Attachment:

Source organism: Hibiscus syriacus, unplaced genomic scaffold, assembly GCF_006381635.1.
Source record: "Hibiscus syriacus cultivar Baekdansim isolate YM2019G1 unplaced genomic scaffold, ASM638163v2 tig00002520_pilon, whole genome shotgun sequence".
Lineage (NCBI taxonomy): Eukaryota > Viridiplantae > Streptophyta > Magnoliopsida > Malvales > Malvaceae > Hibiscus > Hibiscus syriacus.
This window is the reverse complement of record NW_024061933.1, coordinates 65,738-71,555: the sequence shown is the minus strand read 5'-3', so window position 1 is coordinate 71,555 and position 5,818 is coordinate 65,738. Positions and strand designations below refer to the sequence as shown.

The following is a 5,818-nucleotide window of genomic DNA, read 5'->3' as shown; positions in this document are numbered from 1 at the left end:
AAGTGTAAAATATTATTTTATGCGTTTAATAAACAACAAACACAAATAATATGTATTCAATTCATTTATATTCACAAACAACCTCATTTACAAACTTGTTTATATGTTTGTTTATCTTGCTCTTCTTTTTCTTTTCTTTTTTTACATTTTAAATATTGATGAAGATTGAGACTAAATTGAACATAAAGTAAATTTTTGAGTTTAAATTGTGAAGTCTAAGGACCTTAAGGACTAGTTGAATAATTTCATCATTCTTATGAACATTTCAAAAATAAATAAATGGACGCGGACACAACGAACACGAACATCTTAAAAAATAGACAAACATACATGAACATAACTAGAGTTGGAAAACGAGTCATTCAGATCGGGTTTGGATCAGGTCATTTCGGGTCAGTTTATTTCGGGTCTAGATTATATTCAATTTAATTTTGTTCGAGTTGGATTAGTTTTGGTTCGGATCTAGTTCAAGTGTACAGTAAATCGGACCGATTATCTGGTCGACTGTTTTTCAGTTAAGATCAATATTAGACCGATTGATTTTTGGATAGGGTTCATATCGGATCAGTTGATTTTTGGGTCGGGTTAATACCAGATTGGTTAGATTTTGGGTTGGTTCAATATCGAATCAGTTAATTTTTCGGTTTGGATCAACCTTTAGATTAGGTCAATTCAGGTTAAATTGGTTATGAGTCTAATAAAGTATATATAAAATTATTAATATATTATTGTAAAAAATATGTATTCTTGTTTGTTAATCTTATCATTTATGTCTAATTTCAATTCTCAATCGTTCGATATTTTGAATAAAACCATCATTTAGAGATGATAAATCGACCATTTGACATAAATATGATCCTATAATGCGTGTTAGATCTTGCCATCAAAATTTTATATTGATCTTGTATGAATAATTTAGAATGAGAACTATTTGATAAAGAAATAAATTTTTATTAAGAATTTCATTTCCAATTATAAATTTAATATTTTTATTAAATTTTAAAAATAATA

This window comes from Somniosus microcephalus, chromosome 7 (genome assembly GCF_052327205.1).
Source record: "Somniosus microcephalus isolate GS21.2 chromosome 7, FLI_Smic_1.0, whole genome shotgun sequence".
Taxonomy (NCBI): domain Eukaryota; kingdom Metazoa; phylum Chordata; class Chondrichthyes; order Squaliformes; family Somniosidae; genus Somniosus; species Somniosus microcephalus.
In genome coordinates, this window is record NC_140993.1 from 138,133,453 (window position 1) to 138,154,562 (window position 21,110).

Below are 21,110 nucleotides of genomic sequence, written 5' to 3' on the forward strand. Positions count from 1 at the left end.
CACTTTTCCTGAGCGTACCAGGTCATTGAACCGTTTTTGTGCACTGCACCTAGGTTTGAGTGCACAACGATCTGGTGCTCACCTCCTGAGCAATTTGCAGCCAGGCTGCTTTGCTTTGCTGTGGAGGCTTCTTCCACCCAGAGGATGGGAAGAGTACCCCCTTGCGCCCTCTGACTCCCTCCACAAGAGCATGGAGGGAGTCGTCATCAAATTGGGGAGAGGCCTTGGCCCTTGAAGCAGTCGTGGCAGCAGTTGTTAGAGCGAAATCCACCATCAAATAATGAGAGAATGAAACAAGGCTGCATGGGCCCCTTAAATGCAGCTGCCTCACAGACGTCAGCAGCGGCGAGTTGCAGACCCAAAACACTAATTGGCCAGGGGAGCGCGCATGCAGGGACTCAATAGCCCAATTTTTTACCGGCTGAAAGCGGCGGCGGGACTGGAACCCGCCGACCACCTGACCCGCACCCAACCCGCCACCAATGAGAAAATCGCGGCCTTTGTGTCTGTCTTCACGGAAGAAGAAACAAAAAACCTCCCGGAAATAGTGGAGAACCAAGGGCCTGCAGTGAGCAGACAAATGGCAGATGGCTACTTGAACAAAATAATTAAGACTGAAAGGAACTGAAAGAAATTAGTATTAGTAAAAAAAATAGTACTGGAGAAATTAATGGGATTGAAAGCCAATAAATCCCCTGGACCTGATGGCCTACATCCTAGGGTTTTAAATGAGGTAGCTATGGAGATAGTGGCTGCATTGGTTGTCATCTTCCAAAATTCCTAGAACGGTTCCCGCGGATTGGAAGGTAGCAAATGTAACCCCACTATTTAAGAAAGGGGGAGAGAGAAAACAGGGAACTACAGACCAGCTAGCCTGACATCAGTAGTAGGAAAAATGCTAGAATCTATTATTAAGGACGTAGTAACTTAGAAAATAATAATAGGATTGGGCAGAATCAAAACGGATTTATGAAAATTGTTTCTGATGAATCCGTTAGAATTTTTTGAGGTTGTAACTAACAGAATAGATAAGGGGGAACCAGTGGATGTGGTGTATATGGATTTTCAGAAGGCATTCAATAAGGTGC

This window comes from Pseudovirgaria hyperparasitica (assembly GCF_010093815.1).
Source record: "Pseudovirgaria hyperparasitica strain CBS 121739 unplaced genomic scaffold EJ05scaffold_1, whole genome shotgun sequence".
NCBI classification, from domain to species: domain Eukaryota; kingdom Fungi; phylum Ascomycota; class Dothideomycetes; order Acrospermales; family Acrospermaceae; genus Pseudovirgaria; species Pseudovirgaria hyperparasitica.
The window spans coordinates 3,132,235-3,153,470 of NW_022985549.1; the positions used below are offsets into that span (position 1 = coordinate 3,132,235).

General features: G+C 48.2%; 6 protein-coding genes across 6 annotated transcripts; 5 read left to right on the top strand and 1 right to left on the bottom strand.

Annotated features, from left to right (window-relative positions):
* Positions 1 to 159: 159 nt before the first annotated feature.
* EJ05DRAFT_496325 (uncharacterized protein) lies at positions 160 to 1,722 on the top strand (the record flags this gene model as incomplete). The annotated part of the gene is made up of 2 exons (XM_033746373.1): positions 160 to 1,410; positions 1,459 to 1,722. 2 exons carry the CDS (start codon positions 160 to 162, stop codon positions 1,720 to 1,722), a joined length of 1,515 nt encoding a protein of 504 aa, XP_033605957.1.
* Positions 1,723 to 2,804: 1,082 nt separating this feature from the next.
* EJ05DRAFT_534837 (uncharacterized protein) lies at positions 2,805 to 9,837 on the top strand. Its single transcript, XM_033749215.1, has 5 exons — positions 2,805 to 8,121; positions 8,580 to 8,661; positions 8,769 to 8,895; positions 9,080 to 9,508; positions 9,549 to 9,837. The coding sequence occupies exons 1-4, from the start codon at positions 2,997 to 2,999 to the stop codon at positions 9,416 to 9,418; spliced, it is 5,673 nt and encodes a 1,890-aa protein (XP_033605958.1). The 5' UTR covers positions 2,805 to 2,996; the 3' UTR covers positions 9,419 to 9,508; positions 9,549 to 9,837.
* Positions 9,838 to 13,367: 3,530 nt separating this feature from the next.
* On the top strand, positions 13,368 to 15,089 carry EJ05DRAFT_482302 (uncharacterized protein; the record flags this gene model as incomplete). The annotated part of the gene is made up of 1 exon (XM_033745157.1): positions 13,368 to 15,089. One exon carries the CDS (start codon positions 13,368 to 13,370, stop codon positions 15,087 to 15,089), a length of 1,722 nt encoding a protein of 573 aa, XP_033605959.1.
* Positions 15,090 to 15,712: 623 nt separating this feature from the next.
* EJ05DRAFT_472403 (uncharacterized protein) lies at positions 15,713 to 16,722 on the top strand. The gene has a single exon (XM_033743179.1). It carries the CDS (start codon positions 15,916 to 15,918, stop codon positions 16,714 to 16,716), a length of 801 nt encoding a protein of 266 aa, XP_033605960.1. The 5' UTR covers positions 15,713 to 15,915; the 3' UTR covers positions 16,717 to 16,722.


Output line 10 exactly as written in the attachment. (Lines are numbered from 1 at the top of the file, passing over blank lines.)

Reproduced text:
In genome coordinates, this window is record NC_140993.1 from 138,133,453 (window position 1) to 138,154,562 (window position 21,110).